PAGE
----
ON THURSDAY AFTERNOON, July 24, Commissioner Sam Adams hunkered down in city hall's Rose Room around a massive conference table, with some of his closest advisors.
The group—the Safe, Sound, and Green Streets executive committee—examined the results of a hot-off-the-presses poll, and decided to pull the plug on one of Adams' most ambitious proposals to date, a $464 million package of projects to address the city's "unmet transportation maintenance and safety needs."
Adams had been pushing the plan since last year, making the rounds in neighborhoods to explain how it would work—the money would come from a $4.54 per month fee tacked onto city water bills, plus a gas tax increase—and to tout the projects in the proposal, a list crafted in part by an 89-member stakeholder committee.
The plan included $340 million in repaving projects on busy arterials like Alberta, Burnside, MLK, Grand, Hawthorne, and Lombard. There was $24 million for bike corridors, and more for fixes for high-crash intersections and citywide signal optimization. Another $12.4 million would have put sidewalks on streets that don't currently have them.
But all of those projects will be shelved.
In February, as the council prepared to enact the plan, oil lobbyists targeted the proposal—and the fees it would place on high-traffic businesses like gas stations—and threatened to refer it to the ballot if the city council passed it.
Adams pulled back, and pledged to look into putting it on the November ballot directly. But the recent poll showed that "going to the voters at this time would be very problematic," pollster Adam Davis says.
The poll Adams' office commissioned showed that 29 percent of voters polled named "transportation" as the city's most pressing concern—a change from the usual top concern, which has traditionally been education, notes Davis.
But while voters are currently concerned about transportation, they weren't willing to fund fixes in a wide enough margin to pass the measure in November, Adams says. Only 55 percent of those polled supported the monthly $4.54 "street maintenance fee," with a six-point margin of error.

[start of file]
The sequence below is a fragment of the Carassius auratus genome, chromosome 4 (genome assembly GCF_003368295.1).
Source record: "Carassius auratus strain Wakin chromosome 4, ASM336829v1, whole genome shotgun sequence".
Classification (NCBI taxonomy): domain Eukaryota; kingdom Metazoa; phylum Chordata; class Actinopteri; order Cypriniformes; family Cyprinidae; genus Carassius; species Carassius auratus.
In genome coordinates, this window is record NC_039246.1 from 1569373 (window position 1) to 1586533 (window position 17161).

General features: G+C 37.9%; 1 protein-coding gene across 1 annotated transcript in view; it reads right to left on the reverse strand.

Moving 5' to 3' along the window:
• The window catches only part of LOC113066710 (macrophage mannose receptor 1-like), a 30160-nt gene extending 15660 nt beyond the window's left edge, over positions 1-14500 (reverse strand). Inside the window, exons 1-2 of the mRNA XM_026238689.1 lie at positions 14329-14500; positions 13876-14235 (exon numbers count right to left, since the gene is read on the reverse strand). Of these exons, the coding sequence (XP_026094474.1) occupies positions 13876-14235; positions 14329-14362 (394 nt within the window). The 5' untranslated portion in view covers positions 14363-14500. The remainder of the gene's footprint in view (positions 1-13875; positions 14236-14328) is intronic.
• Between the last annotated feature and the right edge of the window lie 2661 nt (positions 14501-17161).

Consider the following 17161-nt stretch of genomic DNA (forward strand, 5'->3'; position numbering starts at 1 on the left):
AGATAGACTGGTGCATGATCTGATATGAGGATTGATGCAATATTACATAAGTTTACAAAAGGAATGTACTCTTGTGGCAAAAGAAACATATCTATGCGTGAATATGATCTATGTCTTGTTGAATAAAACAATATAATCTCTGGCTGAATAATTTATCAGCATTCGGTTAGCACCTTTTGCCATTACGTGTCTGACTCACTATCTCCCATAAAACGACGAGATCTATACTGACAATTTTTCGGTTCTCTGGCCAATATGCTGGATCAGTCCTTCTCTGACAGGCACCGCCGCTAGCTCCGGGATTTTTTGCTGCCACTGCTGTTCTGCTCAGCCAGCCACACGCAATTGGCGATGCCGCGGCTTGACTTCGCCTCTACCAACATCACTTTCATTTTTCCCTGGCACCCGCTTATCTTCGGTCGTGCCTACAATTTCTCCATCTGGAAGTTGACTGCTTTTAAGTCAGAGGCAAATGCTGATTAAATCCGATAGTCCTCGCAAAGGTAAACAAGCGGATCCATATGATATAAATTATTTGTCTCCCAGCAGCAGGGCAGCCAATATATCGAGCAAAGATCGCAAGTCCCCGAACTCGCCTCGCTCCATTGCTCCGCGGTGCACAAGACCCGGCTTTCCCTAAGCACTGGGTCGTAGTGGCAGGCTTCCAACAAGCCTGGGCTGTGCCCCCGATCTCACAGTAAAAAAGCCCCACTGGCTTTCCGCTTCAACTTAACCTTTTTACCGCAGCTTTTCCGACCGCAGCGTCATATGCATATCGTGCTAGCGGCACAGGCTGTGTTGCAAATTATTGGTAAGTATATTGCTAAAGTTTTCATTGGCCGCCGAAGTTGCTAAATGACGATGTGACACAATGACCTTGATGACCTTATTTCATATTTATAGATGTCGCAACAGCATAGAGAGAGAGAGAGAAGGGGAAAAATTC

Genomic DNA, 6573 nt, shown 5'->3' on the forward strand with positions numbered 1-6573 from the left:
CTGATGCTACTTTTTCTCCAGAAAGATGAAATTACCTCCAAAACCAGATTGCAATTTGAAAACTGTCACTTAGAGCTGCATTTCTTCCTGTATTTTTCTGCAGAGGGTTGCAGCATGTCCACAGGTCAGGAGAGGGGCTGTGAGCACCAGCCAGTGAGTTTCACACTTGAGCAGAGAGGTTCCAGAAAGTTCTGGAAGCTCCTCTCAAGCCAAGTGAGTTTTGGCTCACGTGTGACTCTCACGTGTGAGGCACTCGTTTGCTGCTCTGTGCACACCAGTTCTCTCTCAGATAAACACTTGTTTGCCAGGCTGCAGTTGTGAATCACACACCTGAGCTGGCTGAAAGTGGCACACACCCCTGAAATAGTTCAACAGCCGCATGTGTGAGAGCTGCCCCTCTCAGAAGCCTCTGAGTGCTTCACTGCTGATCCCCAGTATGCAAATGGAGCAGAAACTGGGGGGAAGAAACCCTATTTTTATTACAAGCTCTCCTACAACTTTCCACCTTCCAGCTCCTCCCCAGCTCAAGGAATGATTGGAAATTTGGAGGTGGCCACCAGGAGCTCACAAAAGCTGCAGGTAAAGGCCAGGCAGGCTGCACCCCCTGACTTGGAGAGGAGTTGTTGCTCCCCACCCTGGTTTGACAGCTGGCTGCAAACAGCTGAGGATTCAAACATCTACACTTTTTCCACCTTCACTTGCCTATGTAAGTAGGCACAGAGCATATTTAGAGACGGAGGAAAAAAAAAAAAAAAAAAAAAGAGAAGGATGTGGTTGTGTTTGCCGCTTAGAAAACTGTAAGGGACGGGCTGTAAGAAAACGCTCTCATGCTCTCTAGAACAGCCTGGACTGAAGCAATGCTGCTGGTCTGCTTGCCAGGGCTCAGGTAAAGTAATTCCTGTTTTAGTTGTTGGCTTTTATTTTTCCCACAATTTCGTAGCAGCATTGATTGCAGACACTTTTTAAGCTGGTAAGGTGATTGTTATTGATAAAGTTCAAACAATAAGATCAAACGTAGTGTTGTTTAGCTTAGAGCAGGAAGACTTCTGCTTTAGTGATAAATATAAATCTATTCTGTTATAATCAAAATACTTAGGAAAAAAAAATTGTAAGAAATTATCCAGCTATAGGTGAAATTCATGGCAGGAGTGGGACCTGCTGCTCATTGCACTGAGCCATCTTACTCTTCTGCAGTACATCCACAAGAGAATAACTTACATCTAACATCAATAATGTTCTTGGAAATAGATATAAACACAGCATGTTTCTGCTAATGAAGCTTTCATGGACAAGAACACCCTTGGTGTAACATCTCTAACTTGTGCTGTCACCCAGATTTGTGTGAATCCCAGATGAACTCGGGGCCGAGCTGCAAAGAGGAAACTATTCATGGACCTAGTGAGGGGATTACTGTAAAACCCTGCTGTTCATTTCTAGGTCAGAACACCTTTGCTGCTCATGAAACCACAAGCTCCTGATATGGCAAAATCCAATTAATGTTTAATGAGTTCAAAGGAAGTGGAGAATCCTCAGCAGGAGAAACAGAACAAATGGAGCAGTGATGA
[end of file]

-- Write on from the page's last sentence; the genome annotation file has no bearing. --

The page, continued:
The plan now? To "not put a measure on the November ballot, to delay implementing Safe, Sound, and Green Streets, and to focus our efforts on the next state legislature," Adams says. "We will wait for the economy to get better. In the meantime, hopefully we will get some help from the state" to tackle pressing transportation concerns.
Adams will also ask the city council to allocate an unexpected bump in "utility license fees" (ULF)—the cash the city collects on gas and electric bills, which will increase by "$4.3 and 6.3 million a year," Adams says, thanks to impending utility rate increases—to transportation maintenance. The city's Department of Transportation (PDOT) is facing a $4.3 million budget shortfall next year alone, says PDOT head Sue Keil.
Next year, Keil explains, she'll need to find $4.3 million in cuts, thanks to gas tax revenue shortfalls and the increased price of everything from asphalt to employees' health care. Instead of trimming back the already squeezed transportation department, Adams wants to dedicate the city's windfall of ULF money to her bureau to avoid cuts.
That $4.3 million "is not even a band-aid," says Ken Turker with the Eastport Shopping Center, a small business rep on the Safe, Sound, and Green Streets executive committee. "We're still going backward all the time."